Captioning Compendium Part I: The Basics

Updated: Feb 27, 2023

A TV and a tablet both with a closed captioned video

Who knew there was so much technology behind that series of subtitles on your screen? Actually, closed captioning isn’t that complicated, but let’s take a moment to differentiate between the two types of captions you generally see on the screen.  

For pre-recorded content, pop-on captions are most common. They are displayed all at one time, and disappear when that particular piece of audio in the program is complete. New captions appear on the screen when the program has more audio that requires transcription.

In contrast, roll-up captions are most popular for live content. New captions are appear on the lowest line of the screen (there are usually two or three lines) and then “roll up” to replace the line above it – and make room for new captions as they appear.

Online captioning is the term used to describe the captioning of live content, typically as it happens. From news to meetings, captions are generated in real time.

In Cablecast, the online captioning process is very smooth. You simply enable live captioning with one click in the schedule run. Behind the scenes, live content is routed into your Cablecast VIO or Flex video server as usual, but the audio is sent to Cablecast’s cloud-based captioning engine for speech-to-text analysis. When the text data is sent back, your server acts as a live caption encoder, adding captions to the SDI signal before it is delivered to your cable company or live stream. Cablecast’s online captions are two-line roll-ups.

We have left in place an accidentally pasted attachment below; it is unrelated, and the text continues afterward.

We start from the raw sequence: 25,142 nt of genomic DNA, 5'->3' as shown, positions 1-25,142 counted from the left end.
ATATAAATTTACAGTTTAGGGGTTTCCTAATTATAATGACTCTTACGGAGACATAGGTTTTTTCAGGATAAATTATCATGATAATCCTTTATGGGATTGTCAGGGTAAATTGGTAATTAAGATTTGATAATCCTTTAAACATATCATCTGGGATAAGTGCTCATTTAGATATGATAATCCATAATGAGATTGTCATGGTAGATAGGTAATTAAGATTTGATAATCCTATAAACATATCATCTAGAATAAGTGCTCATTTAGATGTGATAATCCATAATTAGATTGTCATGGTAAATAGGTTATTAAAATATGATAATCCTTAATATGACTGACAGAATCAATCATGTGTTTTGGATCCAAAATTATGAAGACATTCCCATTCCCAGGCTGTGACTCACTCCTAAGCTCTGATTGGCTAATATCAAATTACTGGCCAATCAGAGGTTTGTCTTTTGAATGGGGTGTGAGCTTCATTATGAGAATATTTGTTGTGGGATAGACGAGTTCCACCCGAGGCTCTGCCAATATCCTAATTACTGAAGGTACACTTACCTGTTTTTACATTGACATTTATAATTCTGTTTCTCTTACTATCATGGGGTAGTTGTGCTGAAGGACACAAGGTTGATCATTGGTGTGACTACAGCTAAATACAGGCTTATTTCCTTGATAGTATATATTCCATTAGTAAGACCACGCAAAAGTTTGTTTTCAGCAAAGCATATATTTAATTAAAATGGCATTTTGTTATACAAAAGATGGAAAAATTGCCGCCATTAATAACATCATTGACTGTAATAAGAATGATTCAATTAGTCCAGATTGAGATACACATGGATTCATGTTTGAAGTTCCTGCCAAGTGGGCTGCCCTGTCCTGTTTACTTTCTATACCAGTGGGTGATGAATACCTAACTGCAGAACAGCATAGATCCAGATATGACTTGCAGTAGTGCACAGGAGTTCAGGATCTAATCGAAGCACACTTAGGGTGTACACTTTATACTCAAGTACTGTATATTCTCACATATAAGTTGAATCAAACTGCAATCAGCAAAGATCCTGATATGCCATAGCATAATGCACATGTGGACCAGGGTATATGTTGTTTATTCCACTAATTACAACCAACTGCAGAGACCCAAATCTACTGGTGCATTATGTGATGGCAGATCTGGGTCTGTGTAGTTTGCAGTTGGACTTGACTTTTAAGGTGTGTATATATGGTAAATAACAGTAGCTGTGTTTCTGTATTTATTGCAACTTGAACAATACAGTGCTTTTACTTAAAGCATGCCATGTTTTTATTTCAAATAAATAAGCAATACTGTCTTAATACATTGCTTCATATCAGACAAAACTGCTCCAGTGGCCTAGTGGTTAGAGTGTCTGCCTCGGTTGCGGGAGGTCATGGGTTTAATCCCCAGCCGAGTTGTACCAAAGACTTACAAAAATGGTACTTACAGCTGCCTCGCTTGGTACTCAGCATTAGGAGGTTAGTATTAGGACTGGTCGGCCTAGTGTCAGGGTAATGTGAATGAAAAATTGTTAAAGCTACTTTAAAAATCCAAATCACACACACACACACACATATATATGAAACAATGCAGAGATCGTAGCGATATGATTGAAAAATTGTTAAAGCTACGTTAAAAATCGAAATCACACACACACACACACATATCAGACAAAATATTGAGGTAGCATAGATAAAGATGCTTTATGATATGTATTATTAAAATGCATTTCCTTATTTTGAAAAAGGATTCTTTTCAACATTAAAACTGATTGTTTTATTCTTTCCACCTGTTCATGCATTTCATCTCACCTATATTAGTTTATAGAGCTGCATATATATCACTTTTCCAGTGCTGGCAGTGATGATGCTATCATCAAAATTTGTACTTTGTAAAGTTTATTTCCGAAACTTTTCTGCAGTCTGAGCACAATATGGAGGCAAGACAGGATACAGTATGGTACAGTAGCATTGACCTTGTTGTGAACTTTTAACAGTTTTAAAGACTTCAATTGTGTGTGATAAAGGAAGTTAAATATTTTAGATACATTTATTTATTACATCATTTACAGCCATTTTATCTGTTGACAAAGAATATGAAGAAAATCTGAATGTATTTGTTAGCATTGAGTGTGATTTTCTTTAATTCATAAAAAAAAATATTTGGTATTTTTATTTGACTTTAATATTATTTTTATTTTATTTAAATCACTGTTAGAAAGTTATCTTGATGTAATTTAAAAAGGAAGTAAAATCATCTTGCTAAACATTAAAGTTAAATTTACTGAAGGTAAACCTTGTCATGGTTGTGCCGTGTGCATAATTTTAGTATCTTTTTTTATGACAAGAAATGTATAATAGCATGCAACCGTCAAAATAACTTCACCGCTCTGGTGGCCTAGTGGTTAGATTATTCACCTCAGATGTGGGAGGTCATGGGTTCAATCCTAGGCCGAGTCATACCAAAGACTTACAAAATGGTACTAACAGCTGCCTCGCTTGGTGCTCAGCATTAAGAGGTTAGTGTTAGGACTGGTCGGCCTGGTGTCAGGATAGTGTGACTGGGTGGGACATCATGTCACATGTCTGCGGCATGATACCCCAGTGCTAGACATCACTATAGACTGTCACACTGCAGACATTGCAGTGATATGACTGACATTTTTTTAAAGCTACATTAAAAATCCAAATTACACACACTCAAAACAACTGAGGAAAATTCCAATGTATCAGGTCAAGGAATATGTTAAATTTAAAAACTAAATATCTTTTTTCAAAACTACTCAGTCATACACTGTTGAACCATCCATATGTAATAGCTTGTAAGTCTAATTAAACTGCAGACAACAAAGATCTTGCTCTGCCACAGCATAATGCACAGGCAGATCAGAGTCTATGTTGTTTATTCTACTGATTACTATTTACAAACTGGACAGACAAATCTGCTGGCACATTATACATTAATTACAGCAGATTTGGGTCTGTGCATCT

Offline captioning is used for pre-recorded content. Cablecast makes this type of captioning a one-click process through the show record. When you enable captions, the system will create sidecar files of captioned content that live on your video server and will run automatically when your content plays. (watch: more about caption sidecar files in under a minute) Plus, any VOD content linked to that show record will get updated caption files in WebVTT, a common format for caption on the web, with no transcoding. Cablecast’s offline captions are pop-on format.

Want to learn more? Get in touch for easy and accurate caption solutions from Cablecast.

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